And just as the lonely machine was retrieved out of storage I saw something dangling off its handlebars that I had all but forgotten I owned: a pair of studded tires! The universe had spoken.
So... wow, studded tires, eh?
No, really, I mean wow, studded tires - they are fantastic! I want to say that I'm an idiot for not having tried them sooner. But to be fair, none of the winters I'd lived through in Boston previously were actually bad enough to warrant them.
In fact I bought these tires before the winter of 2012 in case I would need them, but never had occasion to use them. They are Nokian Hakkapelitta 650B Studded Tires from Harris Cyclery (not currently listed in this size, but will be available again in time for next winter I'm sure).
Nokian Hakkapelitta tires are made in Finland, have been around for decades, and have an excellent reputation. The 650B A10 model was recommended to me specifically, for being a convenient fit for bikes that otherwise sport 650B Grand Bois Hetres. Despite being described as 40mm in width, the 650B Hakkapelittas measure closer to 36mm. This still makes for a reasonably wide tire, while providing the additional benefit of greater under-the-fender clearance - useful for avoiding snow buildup in winter.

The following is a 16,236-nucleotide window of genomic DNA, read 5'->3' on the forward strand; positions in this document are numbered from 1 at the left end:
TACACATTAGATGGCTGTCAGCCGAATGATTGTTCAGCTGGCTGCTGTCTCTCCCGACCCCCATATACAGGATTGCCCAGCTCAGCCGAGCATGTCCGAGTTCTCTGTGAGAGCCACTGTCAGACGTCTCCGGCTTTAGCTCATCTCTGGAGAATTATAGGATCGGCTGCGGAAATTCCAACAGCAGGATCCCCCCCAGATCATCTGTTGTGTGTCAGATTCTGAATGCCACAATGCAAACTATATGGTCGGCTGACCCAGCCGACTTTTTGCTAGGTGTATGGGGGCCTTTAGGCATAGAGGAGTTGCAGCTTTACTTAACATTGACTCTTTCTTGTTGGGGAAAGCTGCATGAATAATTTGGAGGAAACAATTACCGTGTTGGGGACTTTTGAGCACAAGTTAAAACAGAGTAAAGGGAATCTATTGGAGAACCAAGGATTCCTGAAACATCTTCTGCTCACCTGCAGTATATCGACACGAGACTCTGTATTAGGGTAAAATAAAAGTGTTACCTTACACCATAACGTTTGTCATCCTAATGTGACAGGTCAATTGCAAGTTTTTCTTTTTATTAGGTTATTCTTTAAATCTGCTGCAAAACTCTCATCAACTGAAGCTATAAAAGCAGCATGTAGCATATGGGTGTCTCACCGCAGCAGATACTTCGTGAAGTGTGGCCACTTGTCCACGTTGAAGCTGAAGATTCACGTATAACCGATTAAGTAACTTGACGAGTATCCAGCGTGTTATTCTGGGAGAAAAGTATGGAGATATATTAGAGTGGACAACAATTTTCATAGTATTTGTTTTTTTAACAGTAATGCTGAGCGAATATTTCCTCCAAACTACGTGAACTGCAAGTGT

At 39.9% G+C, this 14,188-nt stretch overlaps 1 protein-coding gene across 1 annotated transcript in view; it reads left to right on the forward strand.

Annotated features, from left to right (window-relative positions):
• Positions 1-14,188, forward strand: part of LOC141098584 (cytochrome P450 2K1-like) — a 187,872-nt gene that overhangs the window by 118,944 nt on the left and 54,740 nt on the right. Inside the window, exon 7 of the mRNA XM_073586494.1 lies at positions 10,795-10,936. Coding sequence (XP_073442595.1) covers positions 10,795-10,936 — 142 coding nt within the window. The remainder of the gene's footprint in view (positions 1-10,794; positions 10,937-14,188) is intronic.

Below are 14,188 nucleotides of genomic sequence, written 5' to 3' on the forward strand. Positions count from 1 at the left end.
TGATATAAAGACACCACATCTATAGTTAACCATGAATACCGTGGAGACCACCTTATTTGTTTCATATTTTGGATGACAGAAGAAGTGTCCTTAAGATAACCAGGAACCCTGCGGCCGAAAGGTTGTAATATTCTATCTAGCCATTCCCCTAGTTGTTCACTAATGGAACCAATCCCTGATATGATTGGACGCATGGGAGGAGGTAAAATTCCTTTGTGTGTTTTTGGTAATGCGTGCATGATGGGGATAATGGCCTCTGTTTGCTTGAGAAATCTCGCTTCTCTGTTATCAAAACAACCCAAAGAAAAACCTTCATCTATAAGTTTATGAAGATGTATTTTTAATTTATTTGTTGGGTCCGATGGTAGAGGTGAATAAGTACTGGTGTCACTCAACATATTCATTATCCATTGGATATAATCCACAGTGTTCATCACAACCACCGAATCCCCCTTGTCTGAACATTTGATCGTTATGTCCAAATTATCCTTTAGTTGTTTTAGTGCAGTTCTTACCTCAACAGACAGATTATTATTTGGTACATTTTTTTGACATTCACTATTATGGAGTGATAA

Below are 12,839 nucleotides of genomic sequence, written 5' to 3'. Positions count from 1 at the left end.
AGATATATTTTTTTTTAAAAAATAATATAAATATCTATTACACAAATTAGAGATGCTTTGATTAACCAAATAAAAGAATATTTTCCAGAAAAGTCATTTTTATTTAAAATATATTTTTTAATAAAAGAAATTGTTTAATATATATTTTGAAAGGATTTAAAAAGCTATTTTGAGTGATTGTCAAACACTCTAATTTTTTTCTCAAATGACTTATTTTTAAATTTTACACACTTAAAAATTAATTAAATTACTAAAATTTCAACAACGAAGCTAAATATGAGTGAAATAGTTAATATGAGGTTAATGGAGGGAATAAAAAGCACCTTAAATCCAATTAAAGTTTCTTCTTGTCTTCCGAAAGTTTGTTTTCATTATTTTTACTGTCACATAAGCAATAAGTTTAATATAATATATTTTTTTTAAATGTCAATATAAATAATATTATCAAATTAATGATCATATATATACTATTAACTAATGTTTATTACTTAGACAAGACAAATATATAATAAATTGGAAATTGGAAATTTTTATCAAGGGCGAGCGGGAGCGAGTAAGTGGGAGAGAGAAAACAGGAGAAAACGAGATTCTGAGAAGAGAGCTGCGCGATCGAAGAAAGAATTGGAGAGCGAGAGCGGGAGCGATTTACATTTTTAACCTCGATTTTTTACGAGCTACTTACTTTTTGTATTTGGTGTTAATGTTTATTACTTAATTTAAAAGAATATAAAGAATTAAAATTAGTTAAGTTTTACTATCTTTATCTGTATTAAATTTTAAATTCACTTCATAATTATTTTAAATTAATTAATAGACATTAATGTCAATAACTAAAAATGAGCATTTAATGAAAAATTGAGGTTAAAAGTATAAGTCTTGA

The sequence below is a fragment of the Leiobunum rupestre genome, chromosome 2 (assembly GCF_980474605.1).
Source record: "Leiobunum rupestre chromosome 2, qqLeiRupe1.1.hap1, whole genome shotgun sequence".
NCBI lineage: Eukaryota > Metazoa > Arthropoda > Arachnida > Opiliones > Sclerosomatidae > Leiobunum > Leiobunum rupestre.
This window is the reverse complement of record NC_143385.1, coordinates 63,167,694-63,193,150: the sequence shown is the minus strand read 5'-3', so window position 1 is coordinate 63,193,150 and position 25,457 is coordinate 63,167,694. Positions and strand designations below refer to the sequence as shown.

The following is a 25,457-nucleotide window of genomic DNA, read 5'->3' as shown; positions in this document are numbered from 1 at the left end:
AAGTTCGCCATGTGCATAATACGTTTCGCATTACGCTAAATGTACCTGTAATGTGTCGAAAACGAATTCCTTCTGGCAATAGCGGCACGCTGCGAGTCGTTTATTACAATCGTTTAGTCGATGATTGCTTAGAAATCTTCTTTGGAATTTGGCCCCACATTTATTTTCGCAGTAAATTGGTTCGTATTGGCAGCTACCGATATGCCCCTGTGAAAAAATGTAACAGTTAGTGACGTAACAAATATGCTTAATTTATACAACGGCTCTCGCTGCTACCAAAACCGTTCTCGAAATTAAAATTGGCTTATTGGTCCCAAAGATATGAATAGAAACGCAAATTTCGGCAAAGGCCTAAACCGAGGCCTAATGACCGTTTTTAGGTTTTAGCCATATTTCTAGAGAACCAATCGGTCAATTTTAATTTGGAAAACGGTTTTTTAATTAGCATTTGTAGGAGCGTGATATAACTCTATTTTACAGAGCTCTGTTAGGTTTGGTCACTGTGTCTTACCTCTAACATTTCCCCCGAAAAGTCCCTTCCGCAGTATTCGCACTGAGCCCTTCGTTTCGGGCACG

To accommodate different road conditions, studded tires are offered in varying degrees of studliness. The 650B Hakkapelittas are not a monstrous tire. Their tread and 74 carbide studs are designed for low rolling resistance. Still, they promise "incredible traction on snow and ice."
As far as traction goes, I felt the difference between these and regular tires most keenly over ice and the crusty/ uneven slippery type of hard snow. Normally these are conditions in which I would feel least comfortable cycling, but with the studded tires I hardly noticed. The tires are excellent on hard packed, even snow surfaces as well - its just that as I have no problem riding on hard packed snow on normal tires, I am less impressed with that feature. And as far as soft, deep and slushy snow, I'm not sure there was any different at all: With the studded tires, my bike fishtailed just like always in these conditions.
However, the tires served me well in situations where the slush or deep snow (or, later, water) concealed dangerous icy layers.